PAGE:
The exact etiology remains unknown, but the cyclic ovarian activity and the estradiol and progesterone effects in the serotonin (5-HT) and gamaaminobutyric acid (GABA) neurotransmition appears to play an important role [5]. Studies have shown simultaneity between ovarian hormones fluctuating levels and central serotonergic function showing that it can be influenced by estrogen and progesterone. In the hypothalamus, estrogen induces a cyclic diurnal fluctuation in 5-HT whereas progesterone increases the turnover of dopamine. In addition, a reduction of 5-HT leads to a low impulse control, depressed mood, irritability and carbohydrate cravings, behavioral and mood symptoms associated with PMDD. Studies also suggest that women with PMS and PMDD can be behavioral or biochemically sub or even oversensitive to the serotonergic changes [6].

Diagnosis

There is no objective diagnostic test for PMS or PMDD and prospective evaluation of symptoms is essential to make the diagnosis. Analysis of symptoms for at least two consecutive cycles should be performed. The most common psychological symptoms are mood swings, irritability, depression and the feeling of losing control. The main physical symptoms may include breast tenderness, increased premenstrual headache and behavioral symptoms associated with a higher propensity to accidents [7]. A woman with PMDD must be evaluated at least once in each stage of the cycle to ensure that there is a real relationship between the worsening of symptoms and menstrual phase. The symptoms should follow the luteal phase and interfere or alterher social, working and personal relationships. The assessment should show clear worsening of premenstrual symptoms and improve a few days after the onset of menses. After proper evaluation, the diagnostic possibilities include:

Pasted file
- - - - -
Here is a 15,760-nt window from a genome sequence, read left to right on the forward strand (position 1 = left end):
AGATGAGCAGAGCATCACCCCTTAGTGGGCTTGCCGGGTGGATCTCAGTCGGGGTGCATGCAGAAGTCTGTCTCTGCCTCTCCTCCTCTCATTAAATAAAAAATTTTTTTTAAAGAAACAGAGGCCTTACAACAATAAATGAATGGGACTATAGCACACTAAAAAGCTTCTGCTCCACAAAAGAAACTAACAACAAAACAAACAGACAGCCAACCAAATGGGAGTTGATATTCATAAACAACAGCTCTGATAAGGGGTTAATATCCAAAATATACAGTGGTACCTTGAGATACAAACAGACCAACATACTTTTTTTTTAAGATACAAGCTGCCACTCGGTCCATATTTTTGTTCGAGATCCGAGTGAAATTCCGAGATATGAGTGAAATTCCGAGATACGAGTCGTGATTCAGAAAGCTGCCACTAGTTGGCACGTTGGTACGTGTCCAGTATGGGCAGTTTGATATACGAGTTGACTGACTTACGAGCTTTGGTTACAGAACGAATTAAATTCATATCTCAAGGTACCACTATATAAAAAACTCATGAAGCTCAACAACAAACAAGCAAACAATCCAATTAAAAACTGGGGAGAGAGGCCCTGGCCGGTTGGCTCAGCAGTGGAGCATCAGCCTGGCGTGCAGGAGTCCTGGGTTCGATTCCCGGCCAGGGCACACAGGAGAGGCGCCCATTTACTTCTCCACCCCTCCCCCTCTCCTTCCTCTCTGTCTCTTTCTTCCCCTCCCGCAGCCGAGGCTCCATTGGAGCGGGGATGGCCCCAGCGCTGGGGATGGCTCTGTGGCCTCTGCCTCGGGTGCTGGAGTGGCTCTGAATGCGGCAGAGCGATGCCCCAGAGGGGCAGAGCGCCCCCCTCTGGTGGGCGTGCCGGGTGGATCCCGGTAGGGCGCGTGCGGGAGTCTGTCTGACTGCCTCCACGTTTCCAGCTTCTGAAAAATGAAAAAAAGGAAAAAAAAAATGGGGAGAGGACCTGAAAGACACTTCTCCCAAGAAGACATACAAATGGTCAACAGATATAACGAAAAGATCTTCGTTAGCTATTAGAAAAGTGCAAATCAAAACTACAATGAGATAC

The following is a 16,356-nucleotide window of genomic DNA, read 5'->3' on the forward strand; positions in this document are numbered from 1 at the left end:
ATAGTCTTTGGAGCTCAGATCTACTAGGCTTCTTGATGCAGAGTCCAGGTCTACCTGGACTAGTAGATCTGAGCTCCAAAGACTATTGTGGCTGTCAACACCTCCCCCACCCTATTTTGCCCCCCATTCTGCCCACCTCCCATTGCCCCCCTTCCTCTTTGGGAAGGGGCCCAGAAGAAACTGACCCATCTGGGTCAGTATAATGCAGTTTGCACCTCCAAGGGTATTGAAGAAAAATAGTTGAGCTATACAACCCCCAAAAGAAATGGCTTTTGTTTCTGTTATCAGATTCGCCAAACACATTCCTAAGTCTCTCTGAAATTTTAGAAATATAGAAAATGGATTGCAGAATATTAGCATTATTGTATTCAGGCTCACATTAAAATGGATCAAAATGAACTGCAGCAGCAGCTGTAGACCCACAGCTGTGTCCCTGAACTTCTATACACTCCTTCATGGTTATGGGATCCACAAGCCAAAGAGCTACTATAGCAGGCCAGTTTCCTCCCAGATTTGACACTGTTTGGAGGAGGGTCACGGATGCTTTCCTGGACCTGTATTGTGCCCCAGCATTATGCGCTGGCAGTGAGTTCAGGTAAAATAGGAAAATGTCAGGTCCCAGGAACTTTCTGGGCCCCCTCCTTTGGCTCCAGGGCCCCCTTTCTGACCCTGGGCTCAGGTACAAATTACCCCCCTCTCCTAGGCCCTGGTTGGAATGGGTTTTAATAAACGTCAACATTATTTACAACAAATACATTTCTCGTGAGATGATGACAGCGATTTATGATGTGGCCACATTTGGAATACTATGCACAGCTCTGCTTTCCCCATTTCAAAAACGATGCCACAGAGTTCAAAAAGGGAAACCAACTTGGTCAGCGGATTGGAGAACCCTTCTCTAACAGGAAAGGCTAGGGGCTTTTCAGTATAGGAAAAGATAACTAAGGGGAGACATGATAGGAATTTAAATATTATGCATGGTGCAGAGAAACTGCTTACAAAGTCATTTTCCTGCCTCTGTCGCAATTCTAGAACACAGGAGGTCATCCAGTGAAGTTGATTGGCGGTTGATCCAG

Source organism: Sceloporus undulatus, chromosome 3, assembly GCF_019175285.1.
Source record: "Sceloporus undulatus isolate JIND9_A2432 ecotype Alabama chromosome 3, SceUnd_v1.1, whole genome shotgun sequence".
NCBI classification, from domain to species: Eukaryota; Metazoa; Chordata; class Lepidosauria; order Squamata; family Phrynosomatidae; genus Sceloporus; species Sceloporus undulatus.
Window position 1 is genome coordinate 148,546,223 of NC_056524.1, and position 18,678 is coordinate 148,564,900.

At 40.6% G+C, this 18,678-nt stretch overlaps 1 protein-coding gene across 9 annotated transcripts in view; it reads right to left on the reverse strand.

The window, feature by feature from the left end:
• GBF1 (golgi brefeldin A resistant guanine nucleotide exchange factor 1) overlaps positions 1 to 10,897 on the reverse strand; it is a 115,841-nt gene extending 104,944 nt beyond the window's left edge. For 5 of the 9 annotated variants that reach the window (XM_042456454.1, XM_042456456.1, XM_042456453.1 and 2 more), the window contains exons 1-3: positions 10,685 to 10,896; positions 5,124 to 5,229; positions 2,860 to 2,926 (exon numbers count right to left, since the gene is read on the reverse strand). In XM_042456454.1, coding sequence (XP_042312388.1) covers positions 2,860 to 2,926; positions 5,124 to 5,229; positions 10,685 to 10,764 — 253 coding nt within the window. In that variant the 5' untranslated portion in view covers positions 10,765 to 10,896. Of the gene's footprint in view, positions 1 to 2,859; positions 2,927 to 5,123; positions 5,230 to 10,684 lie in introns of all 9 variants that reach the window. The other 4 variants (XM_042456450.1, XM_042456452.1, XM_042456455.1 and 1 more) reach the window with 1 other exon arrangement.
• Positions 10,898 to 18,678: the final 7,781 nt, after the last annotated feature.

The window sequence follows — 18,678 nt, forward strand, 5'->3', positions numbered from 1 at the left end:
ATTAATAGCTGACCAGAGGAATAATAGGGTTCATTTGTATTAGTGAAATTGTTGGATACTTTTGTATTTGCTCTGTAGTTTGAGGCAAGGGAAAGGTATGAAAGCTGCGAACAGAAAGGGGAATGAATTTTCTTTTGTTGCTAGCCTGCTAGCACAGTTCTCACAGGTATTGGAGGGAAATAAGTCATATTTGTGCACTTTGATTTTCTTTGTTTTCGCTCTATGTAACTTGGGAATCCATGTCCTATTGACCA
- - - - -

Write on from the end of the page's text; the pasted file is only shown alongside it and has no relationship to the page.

1. PMS or PMDD
  2. Another psychiatric/ psychological condition isolated
  3. PMS or PMDD coexisting with other psychiatric / psychological condition
  4. Exacerbation or premenstrual magnification other psychiatric / psychological condition
  5. No related diagnosis (only psychosocial or situational stressors)